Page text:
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Into the Woods: A Hero's Journey
Transcript of Into the Woods: A Hero's Journey
The baker asks for assistance when he talks to Cinderella. He says to her "We have a young child. Princess, Our child was very difficult to come by. His safety is of great importance to me." He is looking to Cinderella for her power and influence and enlisting her to help him protect his son.
The baker and his wife's departure occurs during the first singing of "Into the Woods" in Act II. The baker begins the song by saying "It's always when you think at last you're through, and then into the woods you go again to take another journey" and his wife later follows by saying "It's just another journey." This is one of the few times during the play that a step of the hero's journey is blatantly stated. The baker and his wife both say that they are embarking on another journey and that this is the beginning of their quest.
Trials & Approach
The steps of "Trials" and "Approach" in the baker and his wife's journey are very much intertwined. There is not one key trial, but many things that challenge the pair. They promised Little Red that they would get her to her grandmothers house and they must find some way to please the giant -whether it be by giving her Jack or finding a way around it. The baker's wife kissing the prince also leads her to the approach of her darkest hour. All these instances try the two heroes in their journey and steer them around their original goal, distracting them.
The Baker (and His Wife)
At the end of Act I, the baker and his wife are happy. They have broken the curse and had their baby (although the Baker is a little unsure he will be able to handle him alone) and everything is going their way, but Act II brings them on an unexpected journey that ends up changing the Baker forever.
Call to Adventure
The baker and his wife are called to adventure when the giant tramples their house. The baker wants to get rid of the giant and the witch says to him "With a giant, we'll all have to go to battle!" This calls them to adventure by encouraging them to leave what has become their normal life and to venture into the woods once again.
The crisis comes for the two characters at different times in the story. For the Baker's Wife, the crisis comes when she gets lost and falls to her death. She does not overcome her crisis, but succumbs to it and her journey concludes. The Baker, on the other hand, carries on. His crisis occurs when the witch comes back with his wife's scarf. The Baker hits his lowest point in his journey. This part of the story is his crisis because he becomes hysterical and believes that it's his fault that she dies, and is even going to give up his son. This is the most tragic point of the story for the Baker.
For the Baker, his return to a "normal" world occurs after the death of the giant. His initial goal for the journey was to "investigate the destruction wrought upon" his house. After discovering that it was the giant and ending the giant's life, this ensures that the problem will no longer happen, and ends the thing that changed the "status quo" world in the first place. The Baker even says "Now we can all return home and let us hope there will be no more killing."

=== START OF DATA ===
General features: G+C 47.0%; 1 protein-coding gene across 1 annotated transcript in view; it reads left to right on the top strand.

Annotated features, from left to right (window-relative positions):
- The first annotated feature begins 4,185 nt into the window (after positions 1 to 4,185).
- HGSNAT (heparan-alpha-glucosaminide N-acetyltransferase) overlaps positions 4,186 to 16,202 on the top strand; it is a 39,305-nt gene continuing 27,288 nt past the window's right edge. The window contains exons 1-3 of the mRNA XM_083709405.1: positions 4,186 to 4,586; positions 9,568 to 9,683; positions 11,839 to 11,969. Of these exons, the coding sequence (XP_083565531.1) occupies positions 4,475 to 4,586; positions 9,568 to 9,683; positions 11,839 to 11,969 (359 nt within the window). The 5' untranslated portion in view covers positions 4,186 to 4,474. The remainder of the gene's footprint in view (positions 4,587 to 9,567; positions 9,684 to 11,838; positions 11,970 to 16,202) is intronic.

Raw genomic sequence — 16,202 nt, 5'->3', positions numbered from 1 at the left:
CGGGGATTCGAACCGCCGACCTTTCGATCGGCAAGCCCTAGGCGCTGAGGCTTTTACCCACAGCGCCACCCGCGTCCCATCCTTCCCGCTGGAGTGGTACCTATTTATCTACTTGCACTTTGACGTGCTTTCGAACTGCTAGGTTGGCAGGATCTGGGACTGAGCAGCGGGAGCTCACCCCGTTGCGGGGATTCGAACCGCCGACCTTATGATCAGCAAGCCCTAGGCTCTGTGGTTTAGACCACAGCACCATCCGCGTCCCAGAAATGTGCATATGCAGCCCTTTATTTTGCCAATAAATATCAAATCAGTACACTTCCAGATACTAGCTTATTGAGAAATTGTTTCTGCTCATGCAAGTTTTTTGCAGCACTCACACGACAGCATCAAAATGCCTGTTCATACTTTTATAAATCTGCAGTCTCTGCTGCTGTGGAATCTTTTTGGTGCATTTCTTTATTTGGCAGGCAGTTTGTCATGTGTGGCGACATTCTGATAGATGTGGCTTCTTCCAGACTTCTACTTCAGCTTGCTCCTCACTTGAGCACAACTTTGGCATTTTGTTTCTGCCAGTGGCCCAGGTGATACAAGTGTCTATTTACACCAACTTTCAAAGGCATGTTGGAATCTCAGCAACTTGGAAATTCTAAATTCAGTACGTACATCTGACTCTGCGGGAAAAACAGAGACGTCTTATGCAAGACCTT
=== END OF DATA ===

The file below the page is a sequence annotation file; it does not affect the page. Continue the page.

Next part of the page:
Treasure & Result
The Baker doesn't necessarily come across a "treasure" after his crisis, but he does obtain a valuable piece of advice. He speaks to his father who tells him not to run away from his problems. He sings to the Baker "Trouble is, son, the farther you run, the more you feel undefined for what you have left undone." This advice is "treasure" to the Baker because it helps him escape from the crisis. There may not be any real monsters chasing him, but it helps him get away from his inner demons and helps him figure out what to do.
New Life & Resolution
After slaying the giant, the Baker is free to return to his home, but he it will not be the same as it was before. The Baker invites Cinderella, Little Red, and Jack to live with him. His wife is not longer there, and he has to take care of his son. Even though he is slowly returning to the "status quo," the journey he has been on has altered that "status quo" and changed it to incorporate new things and give him a new life.
By the end of Act II, things have changed drastically for the Baker. At the beginning, he was unsure about raising his child, but he was happy all the same. He was with his wife and he thought he had finally finished his journey, only to find himself back in the woods. The hero's journey that the Baker went on made him learn that he can't run away and he has to face his problems and made him mature as a father and take responsibility.